Cigna is testing the integration of “mental wellness” into medical care at doctors’ offices in Denver, New Jersey and Virginia and plans to expand the pilot to ten office by the end of the year. The program will be offered to patients with chronic conditions such as type 2 diabetes, heart and gastrointestinal disease, depression, eating disorders and substance use disorders.

3. From a statistical standpoint, it is typically not a good idea to take a numerical scale and summarize as high/low: you’re throwing away a lot of information. If you feel that for reasons of communication you really must break the scale into categories, you should use three divisions—high, medium, low—and then compare high to low; see this paper for discussion of this general point.

4. I took a look at the report. The data are correlational but the report is full of causal language. For example, the subtitle is “Survey of 20,000 Americans Examining Behaviors Driving [italics added] Loneliness in the United States.” On the next page, it says “Loneliness has the same impact [italics added] on mortality as smoking 15 cigarettes a day.” And also, “The research also highlighted some bright spots that will be instrumental in driving change. It showed that individuals who are less lonely are more likely to have regular in-person interactions, are in good overall physical and mental health, have found a balance in their daily activities, and are employed.”

Hey, just give people more regular in-person interactions, and they’ll be less lonely. Who’d a thunk it??

Yeah, yeah . . .

I agree with Hickman that loneliness is real and worth studying, and I think that this sort of national survey can be a good way of getting a picture of the problem. I also have no problem with an insurance company doing this study: sure, some conflicts of interest arise, especially when it comes time to distribute and promote the study, but conflicts of interests are unavoidable, and that’s no reason not to trust data that come from a reputable source.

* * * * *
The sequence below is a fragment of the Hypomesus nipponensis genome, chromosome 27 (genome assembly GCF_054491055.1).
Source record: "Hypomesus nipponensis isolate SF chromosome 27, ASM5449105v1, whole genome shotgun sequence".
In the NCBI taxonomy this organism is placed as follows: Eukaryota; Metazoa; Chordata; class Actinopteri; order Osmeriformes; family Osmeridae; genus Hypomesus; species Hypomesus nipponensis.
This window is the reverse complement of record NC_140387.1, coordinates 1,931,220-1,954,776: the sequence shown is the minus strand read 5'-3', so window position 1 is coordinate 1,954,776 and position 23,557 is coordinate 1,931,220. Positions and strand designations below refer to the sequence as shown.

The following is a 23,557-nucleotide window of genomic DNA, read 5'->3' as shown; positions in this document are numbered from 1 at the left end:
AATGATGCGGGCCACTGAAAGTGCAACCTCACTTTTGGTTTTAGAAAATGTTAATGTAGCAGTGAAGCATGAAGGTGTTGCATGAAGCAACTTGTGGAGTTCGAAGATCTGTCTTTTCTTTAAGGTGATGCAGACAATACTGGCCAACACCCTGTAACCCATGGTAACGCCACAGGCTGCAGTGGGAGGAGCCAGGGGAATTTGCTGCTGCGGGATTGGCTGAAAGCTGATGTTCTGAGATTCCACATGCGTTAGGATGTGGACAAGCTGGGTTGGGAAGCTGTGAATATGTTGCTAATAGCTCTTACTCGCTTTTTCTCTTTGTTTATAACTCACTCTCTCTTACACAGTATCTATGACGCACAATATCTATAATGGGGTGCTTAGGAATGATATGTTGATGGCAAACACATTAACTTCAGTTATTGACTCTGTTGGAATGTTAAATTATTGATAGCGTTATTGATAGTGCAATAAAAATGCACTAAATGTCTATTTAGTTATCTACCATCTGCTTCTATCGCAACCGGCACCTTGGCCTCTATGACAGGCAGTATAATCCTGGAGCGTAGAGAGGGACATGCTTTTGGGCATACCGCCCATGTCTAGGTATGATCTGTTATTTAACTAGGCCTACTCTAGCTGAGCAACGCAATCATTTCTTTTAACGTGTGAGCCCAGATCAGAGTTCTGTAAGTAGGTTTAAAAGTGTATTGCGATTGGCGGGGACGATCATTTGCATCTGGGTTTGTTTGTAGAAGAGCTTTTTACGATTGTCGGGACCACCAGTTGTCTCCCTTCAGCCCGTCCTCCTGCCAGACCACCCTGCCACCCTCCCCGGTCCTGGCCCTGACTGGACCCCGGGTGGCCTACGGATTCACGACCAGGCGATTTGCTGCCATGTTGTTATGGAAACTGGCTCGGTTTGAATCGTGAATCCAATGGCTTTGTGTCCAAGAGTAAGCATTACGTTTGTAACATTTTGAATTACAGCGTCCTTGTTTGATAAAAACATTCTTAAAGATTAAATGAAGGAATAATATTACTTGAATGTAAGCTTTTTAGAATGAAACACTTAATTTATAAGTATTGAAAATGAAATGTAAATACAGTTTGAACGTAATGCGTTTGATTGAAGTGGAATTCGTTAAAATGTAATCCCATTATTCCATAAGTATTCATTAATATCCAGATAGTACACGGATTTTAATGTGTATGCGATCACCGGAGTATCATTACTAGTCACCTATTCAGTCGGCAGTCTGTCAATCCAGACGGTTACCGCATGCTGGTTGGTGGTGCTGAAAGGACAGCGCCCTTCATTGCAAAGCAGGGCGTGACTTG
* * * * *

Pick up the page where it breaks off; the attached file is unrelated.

No, my problem is pretty much all in the presentation. But the presentation, and the uncritical press, is what people see.

It may be that the net effect of all that publicity is positive for society: sure, maybe 43 is an arbitrary number; sure, you can get categorized as a “lonely” person even if the vast majority of your responses are that you’re rarely feeling lonely; sure, the causal inferences are shaky at best; but the big picture is that people are talking about loneliness being a problem, and that’s important, even if it took some shaky data analysis to get there.

The reasoning here is similar to the reasoning of a guy who criticized me on twitter for writing about an error in that mortality-trends report a couple years ago. He didn’t question my statistics; he just thought the larger goal of alerting people to scary mortality trends was so important, that it would counterproductive from a political standpoint to call into question any aspect of that well-publicized study.

And, indeed, from a policy outcomes standpoint, maybe the person who criticized me was correct. Maybe, if a message is important, it’s best to give it undiluted support, to pretend it has no problems in order to keep public focus on the larger problem. I don’t know.

Long run, though, I do feel, or hope, that a better understanding of what we can learn from the data will allow us to better assess and ameliorate our social problems. In any case, I don’t want this post to be taken as a criticism of the people who did this study: I have every reason to suspect that they’re doing their best, and I hope that in future studies they’re more careful about how they summarize numerical measurements.

The post 43 is the loneliest number that you’ll ever do appeared first on Statistical Modeling, Causal Inference, and Social Science.